Thus, mediation is necessarily a process of negotiation by which the participant together with the assistance of a neutral person attempts to resolve the dispute. The third party mediator makes effort by negotiations with the participants to systematically identify and isolate disputed issues in order to develop options consider alternatives and to reach a congenital agreement that will accommodate their needs and rights. The third party mediator lacks authority to decide but only facilitate to create congenial environment to enable the party to resolve their dispute amicably themselves.[5]

In order to accord statutory recognition to ADR including mediation, the Law Commission in its 129th Report made recommendation for making it obligatory for the Court to refer the dispute to ADR including mediation for settlement. The stage chosen for making reference is when the pleadings have been filed and after the issues are framed. The reference of dispute can be in any of the five alternative methods, which have now been incorporated in Section 89 CPC. Taking notice of various lacunas in the drafting of Section 89, Hon’ble Mr. Justice R.V. Raveendran has observed[6]

Section 89 apparently was drafted in a hurry. It is not very happily worded. It is not very practical. But the object behind Section 89 is sound………”

 

The mix-up of meaning of the terms “judicial settlement” and “mediation” in Section 89 is apparently due to a clerical or typographical error in drafting, resulting in the two words being interchanged in clauses (c) and (d) of Section 89(2). If the word “mediation” in clause (d) and the words “judicial settlement” in clause (c) are interchanged, the said clauses click and make perfect sense.[7]

 

It is felt that there is tremendous need to developindigenous model for India in the current scenario that is suitable for our social and economic conditions. Our culture differs from western culture, where ‘Mediation’ has been developed as a modern concept, both in structuring mutual relationships, commercial relationships and in resolution of disputes. In oriental cultures, personal, social and commercial relationships are structured by a philosophical approach where good faith and face saving play a major role with an emphasis on social consensus, moral persuasion and harmonious relations. This is as opposed to western cultures which emphasize precision in documentation and application of principled legality in structuring relationships. Western cultures also usually adopt a more adversarial approach when it comes to resolving disputes. Naturally an indigenous recipe has to be prepared. Such an indigenous recipe has to be made a part of training so as to evolve a mediation process which is befitting to our requirements.[8]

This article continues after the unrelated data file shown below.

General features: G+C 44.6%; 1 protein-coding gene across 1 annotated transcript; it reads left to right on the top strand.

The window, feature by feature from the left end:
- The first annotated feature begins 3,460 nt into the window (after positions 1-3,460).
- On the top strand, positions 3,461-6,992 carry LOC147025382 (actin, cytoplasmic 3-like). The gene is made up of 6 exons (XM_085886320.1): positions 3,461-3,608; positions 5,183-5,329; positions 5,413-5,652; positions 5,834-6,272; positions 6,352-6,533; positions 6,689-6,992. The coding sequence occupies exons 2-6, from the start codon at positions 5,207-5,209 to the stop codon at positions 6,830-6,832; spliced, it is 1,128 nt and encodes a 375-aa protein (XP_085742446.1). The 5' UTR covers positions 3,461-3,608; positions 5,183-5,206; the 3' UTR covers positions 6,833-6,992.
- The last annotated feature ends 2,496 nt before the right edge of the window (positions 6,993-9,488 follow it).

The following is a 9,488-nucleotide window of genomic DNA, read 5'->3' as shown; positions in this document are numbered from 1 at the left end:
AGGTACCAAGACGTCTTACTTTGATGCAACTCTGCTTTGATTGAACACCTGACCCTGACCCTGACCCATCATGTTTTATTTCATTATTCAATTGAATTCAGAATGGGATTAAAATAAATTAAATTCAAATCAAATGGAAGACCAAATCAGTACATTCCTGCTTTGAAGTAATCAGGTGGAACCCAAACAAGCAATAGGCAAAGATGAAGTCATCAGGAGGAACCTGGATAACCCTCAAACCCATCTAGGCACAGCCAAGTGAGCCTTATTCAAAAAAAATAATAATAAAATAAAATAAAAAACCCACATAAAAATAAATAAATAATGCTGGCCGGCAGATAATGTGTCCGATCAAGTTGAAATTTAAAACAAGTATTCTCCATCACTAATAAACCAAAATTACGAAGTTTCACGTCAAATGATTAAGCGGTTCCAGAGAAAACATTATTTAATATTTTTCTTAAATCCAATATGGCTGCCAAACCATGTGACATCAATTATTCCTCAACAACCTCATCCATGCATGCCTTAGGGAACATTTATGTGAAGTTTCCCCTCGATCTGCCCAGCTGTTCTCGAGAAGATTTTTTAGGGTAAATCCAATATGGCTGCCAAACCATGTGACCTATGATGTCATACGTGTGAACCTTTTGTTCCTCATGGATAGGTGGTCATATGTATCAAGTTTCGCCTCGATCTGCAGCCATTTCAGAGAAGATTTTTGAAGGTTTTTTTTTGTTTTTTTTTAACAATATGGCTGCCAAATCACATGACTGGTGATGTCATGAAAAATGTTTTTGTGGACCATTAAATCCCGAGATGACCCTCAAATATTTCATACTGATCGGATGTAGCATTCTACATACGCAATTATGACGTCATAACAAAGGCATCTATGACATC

The present judicial cadre is unable to deal with huge number of cases subject to mediation and if the mediation is to be conducted by the trained mediator-cum-judicial officers and Advocates then there has to be a separate cadre of Mediation Judges and Advocates who shall conduct mediation five days a week and they should not be given any judicial work. This will surely help the judicial system to reduce the backlog of cases pending accept those criminal in nature.

 In the light of the above observation it is pertinent to cite that mediation is extremely relevant to the justice delivery in India since it not only brings an end to the litigation pending before the Courts but it also has cascading effects of bringing an end to animosity between the parties and making cordial relationships among the members of the Society.

Author
Sanskriti Singh
BBA-LLB (H)
UPES, Dehradun

[1] (2007) 4 SCC J-23

[2] Section 89 in the Code of Civil Procedure, 1908

[3] Mediation Training Manual of India, Mediation and Conciliation Project Committee, Supreme Court of India

[4] Christopher W. Moore, ‘The Mediation Process: Practical Strategies for Resolving Conflict’

[5] A Lawyer’s Introduction to Mediation by Lim Lei Theng & Joel Lee, (1997) 9 SAcLJ 100

[6] Section 89 CPC: Need For An Urgent Relook, by Justice R.V. Raveendran, (2007) 4 SCC J-23

[7] Ibid

[8] Mediation in the Singapore Family Court by Adrian Loke, (1999) 11 SAcLJ 189